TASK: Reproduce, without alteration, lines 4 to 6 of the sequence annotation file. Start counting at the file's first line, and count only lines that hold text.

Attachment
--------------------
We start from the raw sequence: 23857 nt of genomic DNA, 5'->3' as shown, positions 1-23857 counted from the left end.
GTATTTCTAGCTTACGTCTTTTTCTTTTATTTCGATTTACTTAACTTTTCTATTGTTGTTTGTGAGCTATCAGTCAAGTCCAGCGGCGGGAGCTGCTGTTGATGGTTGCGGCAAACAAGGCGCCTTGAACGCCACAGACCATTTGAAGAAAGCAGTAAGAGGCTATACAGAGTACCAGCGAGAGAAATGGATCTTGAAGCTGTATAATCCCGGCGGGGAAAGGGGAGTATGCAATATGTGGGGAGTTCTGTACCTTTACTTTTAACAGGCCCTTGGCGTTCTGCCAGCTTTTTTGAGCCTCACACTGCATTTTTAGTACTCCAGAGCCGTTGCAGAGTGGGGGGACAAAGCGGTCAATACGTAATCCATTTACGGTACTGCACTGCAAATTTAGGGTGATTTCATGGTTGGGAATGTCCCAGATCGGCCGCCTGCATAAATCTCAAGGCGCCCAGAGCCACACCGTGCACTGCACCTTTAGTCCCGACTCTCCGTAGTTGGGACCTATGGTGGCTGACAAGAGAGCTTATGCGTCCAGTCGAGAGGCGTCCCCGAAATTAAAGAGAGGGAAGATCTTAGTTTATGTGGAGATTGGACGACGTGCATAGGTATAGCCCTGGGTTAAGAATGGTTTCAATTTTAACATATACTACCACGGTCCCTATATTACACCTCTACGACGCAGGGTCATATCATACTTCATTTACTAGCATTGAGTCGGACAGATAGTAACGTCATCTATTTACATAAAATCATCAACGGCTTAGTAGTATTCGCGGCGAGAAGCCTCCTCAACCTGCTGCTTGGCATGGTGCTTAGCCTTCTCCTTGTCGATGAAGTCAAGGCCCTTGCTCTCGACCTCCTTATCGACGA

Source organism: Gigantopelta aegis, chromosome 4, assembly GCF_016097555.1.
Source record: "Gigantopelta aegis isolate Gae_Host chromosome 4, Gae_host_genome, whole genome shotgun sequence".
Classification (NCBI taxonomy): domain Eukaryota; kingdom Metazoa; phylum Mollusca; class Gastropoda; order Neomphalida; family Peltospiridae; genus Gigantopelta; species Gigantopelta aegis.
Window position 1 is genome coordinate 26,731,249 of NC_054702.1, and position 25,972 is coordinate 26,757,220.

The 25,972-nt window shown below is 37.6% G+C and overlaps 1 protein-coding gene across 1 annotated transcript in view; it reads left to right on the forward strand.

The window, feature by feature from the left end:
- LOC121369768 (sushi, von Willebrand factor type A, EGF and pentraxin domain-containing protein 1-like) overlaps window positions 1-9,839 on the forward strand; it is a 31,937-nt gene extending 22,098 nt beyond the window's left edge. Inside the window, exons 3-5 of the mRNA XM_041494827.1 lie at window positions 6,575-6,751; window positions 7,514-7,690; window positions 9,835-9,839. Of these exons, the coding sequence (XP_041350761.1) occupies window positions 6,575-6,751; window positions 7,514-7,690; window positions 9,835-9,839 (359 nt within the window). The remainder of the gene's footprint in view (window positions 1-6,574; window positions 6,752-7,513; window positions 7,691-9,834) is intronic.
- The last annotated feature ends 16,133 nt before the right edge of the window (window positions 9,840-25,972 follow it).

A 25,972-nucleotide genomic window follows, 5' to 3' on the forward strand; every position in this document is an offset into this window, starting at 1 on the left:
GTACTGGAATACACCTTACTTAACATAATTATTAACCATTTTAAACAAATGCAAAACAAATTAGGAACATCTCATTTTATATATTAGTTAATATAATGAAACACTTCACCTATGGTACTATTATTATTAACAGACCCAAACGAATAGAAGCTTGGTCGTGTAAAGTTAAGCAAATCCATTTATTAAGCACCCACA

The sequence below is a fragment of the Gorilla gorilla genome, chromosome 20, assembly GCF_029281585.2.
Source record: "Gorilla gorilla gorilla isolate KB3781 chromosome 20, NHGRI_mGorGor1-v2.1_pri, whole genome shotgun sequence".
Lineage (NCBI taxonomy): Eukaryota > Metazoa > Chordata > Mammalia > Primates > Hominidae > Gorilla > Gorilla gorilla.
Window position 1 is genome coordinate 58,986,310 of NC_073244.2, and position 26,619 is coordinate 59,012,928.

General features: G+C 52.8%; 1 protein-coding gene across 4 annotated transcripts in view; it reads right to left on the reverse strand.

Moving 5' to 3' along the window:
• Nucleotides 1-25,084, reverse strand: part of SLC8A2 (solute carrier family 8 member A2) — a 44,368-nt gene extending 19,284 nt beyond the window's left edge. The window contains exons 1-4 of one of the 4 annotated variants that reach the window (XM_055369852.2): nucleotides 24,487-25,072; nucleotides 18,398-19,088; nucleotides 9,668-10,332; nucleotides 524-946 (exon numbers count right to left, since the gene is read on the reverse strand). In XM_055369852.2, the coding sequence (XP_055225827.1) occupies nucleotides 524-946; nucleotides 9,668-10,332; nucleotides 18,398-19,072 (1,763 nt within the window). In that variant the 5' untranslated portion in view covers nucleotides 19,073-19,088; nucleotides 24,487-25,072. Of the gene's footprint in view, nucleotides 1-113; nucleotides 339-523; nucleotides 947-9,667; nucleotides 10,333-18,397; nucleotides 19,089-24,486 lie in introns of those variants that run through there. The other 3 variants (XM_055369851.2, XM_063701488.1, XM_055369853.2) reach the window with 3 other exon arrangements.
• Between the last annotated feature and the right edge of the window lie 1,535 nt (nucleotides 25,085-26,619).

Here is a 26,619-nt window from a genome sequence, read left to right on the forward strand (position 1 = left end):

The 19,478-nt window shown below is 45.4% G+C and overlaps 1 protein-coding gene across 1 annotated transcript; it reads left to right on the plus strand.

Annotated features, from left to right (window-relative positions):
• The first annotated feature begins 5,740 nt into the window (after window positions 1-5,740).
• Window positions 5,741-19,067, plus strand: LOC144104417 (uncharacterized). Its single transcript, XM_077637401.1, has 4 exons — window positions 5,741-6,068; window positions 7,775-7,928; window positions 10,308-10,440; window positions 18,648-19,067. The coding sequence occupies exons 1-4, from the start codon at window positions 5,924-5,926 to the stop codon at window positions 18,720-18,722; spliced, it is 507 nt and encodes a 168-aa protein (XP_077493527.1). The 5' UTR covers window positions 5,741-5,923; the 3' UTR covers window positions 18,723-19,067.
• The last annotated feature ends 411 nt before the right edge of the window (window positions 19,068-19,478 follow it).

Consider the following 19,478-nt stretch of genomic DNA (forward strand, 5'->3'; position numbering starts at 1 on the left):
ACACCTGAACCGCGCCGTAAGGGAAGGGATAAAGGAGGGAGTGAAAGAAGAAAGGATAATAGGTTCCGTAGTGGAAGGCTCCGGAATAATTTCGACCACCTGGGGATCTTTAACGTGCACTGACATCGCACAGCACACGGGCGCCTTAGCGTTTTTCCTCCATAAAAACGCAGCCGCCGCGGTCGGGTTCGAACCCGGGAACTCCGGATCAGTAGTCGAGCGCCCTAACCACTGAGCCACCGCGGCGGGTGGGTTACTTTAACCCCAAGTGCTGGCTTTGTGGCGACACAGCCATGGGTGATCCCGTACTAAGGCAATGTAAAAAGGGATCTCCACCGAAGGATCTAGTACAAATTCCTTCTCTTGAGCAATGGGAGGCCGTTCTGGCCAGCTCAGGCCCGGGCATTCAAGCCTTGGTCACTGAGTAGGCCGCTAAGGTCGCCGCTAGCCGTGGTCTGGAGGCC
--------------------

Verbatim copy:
Source record: "Gigantopelta aegis isolate Gae_Host chromosome 4, Gae_host_genome, whole genome shotgun sequence".
Classification (NCBI taxonomy): domain Eukaryota; kingdom Metazoa; phylum Mollusca; class Gastropoda; order Neomphalida; family Peltospiridae; genus Gigantopelta; species Gigantopelta aegis.
Window position 1 is genome coordinate 26,731,249 of NC_054702.1, and position 25,972 is coordinate 26,757,220.